Buy Action Time Vision: A Story of Independent U.K. Punk 1976-1979 [Box Set] from Amazon
Album Review: Action Time Vision: A Story of Independent U.K. Punk 1976-1979 [Box Set] by Various Artists
Excellent, Based on 6 Critics
Drowned In Sound - 90 Based on rating 9/10
Forty years on from the first wave of punk, what does it mean today? While bands like Green Day have carried the three chord melody and spittle drenched snarl into stadiums all around the world, its true spirit lies in DIY enterprise where anyone can make a record if they want to. People like Stormzy telling everyone to 'Shut Up' or Skepta appearing on Christmas Day Top of the Pops dressed as a postman for starters. Modern day artful dodgers rallying against a conservative industry that would rather sink in its own pre-packaged mire than help those throwing new ideas into the mix swim.
Two days after Led Zeppelin's concert film The Song Remains the Same hit theaters, The Damned dropped U.K. punk's opening salvo with their debut single, "New Rose." The four-CD box set Action Time Vision celebrates the 40th anniversary of British punk rock with a focus on the independent punk scene over the course of 111 tracks. Early key figures such as Stiff Little Fingers, Sham 69, and The Ruts are included, as well as some who made a post-punk mark (Adam and the Ants, Joy Division).
If, like so many of us, you were a first-generation punk apostle, the passage of time saddles you with a conundrum. The distancing aspect allows you to view the all-consuming passions, pursuits and sartorial misadventures of your gobby younger self with a degree of sober objectivity; but the ticking clock has a tendency to whitewash everything in your far-off past with a levelling topcoat of nostalgia and a skein of (possibly delusional) significance. Such is just one of the dichotomies proffered by Action Time Vision, a laudably exhaustive roadmap of Britain’s viral independent punk outbreak in the closing overs of the 70s.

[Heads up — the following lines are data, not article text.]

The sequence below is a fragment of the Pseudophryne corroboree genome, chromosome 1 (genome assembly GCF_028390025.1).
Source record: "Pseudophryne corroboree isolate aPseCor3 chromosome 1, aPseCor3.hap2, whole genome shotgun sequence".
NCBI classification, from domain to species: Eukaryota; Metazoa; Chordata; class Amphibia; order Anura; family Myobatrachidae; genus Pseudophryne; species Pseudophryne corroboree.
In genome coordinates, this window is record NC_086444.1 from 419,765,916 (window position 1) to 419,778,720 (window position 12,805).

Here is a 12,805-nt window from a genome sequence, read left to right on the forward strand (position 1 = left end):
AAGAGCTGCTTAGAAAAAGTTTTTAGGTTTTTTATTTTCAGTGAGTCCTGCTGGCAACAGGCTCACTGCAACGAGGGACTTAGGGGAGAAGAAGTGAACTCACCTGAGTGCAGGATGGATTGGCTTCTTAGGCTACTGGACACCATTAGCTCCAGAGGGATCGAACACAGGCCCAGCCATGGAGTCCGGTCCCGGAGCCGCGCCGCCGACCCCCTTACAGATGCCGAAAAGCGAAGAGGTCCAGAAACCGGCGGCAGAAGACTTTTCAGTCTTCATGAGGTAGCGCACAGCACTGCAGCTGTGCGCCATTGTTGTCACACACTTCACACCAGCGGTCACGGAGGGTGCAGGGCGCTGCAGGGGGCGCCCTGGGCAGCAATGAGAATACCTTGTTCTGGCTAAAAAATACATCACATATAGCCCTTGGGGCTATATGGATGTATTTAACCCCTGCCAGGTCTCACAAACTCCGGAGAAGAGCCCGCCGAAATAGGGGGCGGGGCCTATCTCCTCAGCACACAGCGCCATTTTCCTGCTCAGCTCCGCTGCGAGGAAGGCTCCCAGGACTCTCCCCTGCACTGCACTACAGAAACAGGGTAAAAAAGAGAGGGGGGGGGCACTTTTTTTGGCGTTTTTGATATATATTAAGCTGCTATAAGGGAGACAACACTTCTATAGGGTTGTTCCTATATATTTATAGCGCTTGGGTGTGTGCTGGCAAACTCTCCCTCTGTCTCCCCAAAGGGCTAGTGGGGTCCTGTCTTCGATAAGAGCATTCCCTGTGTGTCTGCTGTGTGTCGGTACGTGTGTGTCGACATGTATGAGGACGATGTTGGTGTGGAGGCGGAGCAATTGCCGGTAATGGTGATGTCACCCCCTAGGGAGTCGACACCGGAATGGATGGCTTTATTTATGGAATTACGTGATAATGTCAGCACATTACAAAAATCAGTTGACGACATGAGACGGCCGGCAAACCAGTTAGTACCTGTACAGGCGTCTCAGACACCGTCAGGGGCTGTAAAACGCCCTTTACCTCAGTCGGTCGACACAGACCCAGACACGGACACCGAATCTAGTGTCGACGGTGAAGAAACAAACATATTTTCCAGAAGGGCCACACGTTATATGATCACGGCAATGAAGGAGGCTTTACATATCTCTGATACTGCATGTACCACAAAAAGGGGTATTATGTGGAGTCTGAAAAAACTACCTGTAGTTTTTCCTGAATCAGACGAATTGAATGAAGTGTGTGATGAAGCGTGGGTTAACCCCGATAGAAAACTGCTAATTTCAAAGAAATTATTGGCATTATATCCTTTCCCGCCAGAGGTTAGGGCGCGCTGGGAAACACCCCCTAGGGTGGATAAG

In the early years of the punk rock explosion of the '70s, the record industry didn't know what to make of the aggressive new sound. Punk certainly seemed like the coming thing, but no one seemed sure of how to sell music that was built around open disrespect for authority figures -- which in the eyes of the punks included the music industry. Thankfully, punk was born with a passionate desire to document itself, and if the major labels weren't going to put punk rock on records, the punks would do it themselves.
Various Artists — Action Time Vision: A Story of UK Underground Punk 1976-1979This massive, 111-track collection of late 1970s punk songs from the U.K. skips the big names — no Clash, Pistols, Buzzcocks or X-Ray Specs here — while trawling through the second tier (the Damned, Stiff Little Fingers, Sham69, Adam and the Ants) and below to great effect. A tight three-year frame of reference keeps these four discs eminently listenable as mixes, and a temporal sequencing gives you a sense for the evolution of brash two-chord punk into art punk, new wave and post-punk.
In this 40th anniversary of punk, the original ideal has been turned into a commercial commodity; Ramones t-shirts in Primark for people who don’t know who or what Sheena is, endless reissues and rehashes, punk exhibitions, and let’s not even go there about the idiotic event of Joe Corré’s burning of rare punk items, forever depriving future generations a glimpse of what life was like in 1976. Let’s put into perspective though. Punk died as soon as it crossed over.